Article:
25 September, 2013

25 September 2013

Canyon floor wasn’t much to see, when finally they did reach it.  In fact, they recognized the place as much by smell as by sight at first, sweet-sharp tang of the willows rising to meet them even before the slope finished leveling out.  Then they were pushing their way through tangles of the stuff, willow interspersed with red osier dogwood to form thickets nearly impenetrable by creatures so large as themselves but not, Einar saw, entirely so, for there in the soft snow-mud beside the creek were a series of tracks too large to belong to any creature other than a female moose and her yearling young.  

Warily then he stood casting about for any sign of the beast, tracks fresh and country so closed-in and brushy down there that the pair could have been ten yards from them and they never would have seen a sign, but there was nothing, no crackle of willow or wet slurping of half frozen mud, and gradually Einar relaxed a bit, signaled to Liz that they could resume moving.

“Stay right behind me, here,” he spoke low and near her face.  “Let’s be real careful about this until we’re sure she’s not nearby.  Real fresh tracks.”

That moose, should they end up remaining long enough in the area to take advantage of its presence, offered the possibility of a bounty of meat to eat and preserve, but must in the meantime be treated with respect and caution, Einar not at all liking the idea of the angry mother charging Liz and Will as they wound their way through the dense thickets of willow and dogwood which so clogged the canyon floor.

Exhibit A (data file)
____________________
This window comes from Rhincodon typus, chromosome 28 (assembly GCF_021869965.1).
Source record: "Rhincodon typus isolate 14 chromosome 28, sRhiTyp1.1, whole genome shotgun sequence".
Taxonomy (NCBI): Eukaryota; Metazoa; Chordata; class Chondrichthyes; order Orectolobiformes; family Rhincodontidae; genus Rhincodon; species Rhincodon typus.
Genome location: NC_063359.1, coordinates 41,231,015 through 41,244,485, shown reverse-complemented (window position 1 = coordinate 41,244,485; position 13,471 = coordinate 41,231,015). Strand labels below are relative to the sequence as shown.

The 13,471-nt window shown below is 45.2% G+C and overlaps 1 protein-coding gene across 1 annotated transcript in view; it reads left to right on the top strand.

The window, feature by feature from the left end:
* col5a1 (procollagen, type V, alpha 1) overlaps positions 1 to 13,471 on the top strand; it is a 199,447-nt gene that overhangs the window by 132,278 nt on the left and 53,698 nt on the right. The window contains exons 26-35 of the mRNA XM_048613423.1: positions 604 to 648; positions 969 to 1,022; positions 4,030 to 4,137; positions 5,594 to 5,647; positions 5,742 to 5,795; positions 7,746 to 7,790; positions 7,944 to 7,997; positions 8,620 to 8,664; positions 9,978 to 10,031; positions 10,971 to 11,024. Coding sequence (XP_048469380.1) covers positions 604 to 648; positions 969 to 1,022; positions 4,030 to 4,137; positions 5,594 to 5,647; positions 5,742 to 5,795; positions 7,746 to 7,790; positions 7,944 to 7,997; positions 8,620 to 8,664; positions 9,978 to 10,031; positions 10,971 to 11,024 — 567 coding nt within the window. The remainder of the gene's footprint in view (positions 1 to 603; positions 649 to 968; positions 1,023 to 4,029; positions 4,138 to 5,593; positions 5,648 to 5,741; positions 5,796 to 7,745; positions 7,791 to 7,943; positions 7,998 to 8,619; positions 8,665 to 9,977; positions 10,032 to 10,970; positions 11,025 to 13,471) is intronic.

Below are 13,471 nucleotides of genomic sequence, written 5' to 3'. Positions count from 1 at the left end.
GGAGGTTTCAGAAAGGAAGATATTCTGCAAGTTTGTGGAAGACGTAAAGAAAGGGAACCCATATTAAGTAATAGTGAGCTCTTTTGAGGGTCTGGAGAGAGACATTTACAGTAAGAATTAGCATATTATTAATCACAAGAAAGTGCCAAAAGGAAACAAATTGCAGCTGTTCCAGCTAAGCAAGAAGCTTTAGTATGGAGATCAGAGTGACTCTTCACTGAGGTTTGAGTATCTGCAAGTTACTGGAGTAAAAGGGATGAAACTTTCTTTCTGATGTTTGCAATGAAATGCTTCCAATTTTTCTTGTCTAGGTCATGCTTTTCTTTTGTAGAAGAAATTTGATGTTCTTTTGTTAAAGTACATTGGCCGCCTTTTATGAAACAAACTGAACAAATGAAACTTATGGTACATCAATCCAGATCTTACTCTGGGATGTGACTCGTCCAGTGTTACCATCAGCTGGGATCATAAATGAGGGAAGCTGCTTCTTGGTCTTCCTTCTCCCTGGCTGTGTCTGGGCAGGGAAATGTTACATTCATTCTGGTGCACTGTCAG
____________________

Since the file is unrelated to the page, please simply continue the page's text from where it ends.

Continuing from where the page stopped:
The creek itself was barely running, a mere trickle between banks of brittle ice, but they could see from jumbled deposits of debris and mud two and three feet high on especially tight clumps of vegetation that it must is some seasons roar through the narrow canyon with a force fearsome to behold.  Einar, seeing the sheerness of the walls surrounding them and their distance from any quick way up out of the canyon, found himself glad for the moment that it was winter. 

Cold though, awfully cold, for though one might have expected the canyon walls to block some of the force of the wind, they seemed that day to be channeling and concentrating it, instead, so that the gusts howled and sang down through the willows with a force nearly sufficient to knock Einar from his feet, Liz leaning into it with one hand on the back of her neck in an attempt to keep the hood in place and shield Will from its bitter strength.   All around, when those gusts came through, the supple and springy wetland vegetation bowed and danced before the hand of the wind, paths opening, little family passing through before momentarily they closed again behind them.  This, Einar knew, they could not keep up.  Not even in the better clothes left them by Bud and Susan, for the sheer force and power of those gusts was exhausting them, sending blinding skiffs of snow skyward and confusing their path.

Silent, struggling for air, Einar pushed himself to catch up with Liz, who had taken a turn at the front after the moose tracks had turned clearly away from their path.  Hand on her arm, he waited until she stopped, spoke, leaning into the drop bag webbing to prevent himself being leveled by the wind.

“Caves can wait.  Got to find some shelter.  This is…”  Lost his footing as another gust came through, taking him somewhat by surprise, had to spit out a mouthful of snow before he could speak again.  “This isn’t getting any better.  May not be able to find the right draw, one with the caves in it, anyway, with the snow blowing in our faces like this.  What do you say…hunker down for the night if we can find some shelter.”